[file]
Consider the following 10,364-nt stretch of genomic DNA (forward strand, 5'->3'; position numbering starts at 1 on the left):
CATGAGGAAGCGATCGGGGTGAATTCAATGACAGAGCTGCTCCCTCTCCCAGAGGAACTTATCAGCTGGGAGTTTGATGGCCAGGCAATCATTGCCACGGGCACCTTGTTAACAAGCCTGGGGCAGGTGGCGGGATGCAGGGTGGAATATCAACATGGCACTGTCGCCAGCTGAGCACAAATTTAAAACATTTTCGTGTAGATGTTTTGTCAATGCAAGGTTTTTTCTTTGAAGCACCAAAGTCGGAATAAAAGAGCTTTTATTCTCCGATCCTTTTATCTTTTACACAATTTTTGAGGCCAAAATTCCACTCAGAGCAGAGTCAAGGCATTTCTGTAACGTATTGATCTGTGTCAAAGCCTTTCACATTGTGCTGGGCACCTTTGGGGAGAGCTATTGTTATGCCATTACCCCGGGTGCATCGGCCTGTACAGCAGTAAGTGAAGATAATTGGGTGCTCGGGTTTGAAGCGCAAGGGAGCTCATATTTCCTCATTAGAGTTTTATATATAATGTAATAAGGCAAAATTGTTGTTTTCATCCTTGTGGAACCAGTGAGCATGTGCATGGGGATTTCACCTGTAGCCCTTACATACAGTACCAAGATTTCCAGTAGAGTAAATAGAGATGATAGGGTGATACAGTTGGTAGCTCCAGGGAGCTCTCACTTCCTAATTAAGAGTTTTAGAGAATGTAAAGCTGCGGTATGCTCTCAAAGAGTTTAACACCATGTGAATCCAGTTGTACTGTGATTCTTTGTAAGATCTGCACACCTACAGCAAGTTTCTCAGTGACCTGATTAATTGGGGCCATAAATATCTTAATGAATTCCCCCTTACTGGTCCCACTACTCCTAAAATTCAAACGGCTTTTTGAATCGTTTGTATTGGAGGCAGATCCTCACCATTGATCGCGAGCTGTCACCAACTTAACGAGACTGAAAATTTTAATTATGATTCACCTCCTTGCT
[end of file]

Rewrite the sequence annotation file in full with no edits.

Consider the following 10,364-nt stretch of genomic DNA (forward strand, 5'->3'; position numbering starts at 1 on the left):
CATGAGGAAGCGATCGGGGTGAATTCAATGACAGAGCTGCTCCCTCTCCCAGAGGAACTTATCAGCTGGGAGTTTGATGGCCAGGCAATCATTGCCACGGGCACCTTGTTAACAAGCCTGGGGCAGGTGGCGGGATGCAGGGTGGAATATCAACATGGCACTGTCGCCAGCTGAGCACAAATTTAAAACATTTTCGTGTAGATGTTTTGTCAATGCAAGGTTTTTTCTTTGAAGCACCAAAGTCGGAATAAAAGAGCTTTTATTCTCCGATCCTTTTATCTTTTACACAATTTTTGAGGCCAAAATTCCACTCAGAGCAGAGTCAAGGCATTTCTGTAACGTATTGATCTGTGTCAAAGCCTTTCACATTGTGCTGGGCACCTTTGGGGAGAGCTATTGTTATGCCATTACCCCGGGTGCATCGGCCTGTACAGCAGTAAGTGAAGATAATTGGGTGCTCGGGTTTGAAGCGCAAGGGAGCTCATATTTCCTCATTAGAGTTTTATATATAATGTAATAAGGCAAAATTGTTGTTTTCATCCTTGTGGAACCAGTGAGCATGTGCATGGGGATTTCACCTGTAGCCCTTACATACAGTACCAAGATTTCCAGTAGAGTAAATAGAGATGATAGGGTGATACAGTTGGTAGCTCCAGGGAGCTCTCACTTCCTAATTAAGAGTTTTAGAGAATGTAAAGCTGCGGTATGCTCTCAAAGAGTTTAACACCATGTGAATCCAGTTGTACTGTGATTCTTTGTAAGATCTGCACACCTACAGCAAGTTTCTCAGTGACCTGATTAATTGGGGCCATAAATATCTTAATGAATTCCCCCTTACTGGTCCCACTACTCCTAAAATTCAAACGGCTTTTTGAATCGTTTGTATTGGAGGCAGATCCTCACCATTGATCGCGAGCTGTCACCAACTTAACGAGACTGAAAATTTTAATTATGATTCACCTCCTTGCT